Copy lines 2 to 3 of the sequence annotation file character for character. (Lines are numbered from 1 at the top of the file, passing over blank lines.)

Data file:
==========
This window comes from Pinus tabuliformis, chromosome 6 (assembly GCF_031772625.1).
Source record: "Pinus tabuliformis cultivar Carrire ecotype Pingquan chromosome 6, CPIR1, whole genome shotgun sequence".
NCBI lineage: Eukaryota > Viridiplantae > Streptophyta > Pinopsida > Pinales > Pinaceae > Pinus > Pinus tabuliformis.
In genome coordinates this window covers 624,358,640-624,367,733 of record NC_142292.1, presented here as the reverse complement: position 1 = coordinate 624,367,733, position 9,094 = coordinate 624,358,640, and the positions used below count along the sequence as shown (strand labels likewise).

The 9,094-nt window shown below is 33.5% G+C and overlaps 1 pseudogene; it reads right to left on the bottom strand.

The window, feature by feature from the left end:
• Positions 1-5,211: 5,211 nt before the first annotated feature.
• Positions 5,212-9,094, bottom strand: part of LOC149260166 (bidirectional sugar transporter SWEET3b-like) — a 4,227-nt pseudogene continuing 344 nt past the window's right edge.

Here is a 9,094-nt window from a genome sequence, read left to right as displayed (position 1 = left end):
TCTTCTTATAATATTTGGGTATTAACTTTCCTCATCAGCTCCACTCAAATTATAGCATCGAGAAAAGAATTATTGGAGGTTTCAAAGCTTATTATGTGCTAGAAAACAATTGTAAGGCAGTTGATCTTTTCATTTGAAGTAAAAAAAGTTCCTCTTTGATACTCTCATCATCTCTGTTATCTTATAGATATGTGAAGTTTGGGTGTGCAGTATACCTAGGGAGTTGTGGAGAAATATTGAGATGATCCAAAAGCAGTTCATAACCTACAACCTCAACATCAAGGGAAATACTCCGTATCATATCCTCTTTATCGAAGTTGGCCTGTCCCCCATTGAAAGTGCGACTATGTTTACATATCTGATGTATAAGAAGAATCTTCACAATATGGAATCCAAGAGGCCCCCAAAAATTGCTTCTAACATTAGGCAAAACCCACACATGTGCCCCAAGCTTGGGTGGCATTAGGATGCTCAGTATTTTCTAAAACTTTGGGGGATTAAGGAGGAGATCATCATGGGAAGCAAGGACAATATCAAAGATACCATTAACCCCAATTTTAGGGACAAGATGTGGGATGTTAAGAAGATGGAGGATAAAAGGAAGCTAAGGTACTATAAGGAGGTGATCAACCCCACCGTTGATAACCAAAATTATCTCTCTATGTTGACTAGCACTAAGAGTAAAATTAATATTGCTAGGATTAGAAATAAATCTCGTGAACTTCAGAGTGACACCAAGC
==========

Source record: "Pinus tabuliformis cultivar Carrire ecotype Pingquan chromosome 6, CPIR1, whole genome shotgun sequence".
NCBI lineage: Eukaryota > Viridiplantae > Streptophyta > Pinopsida > Pinales > Pinaceae > Pinus > Pinus tabuliformis.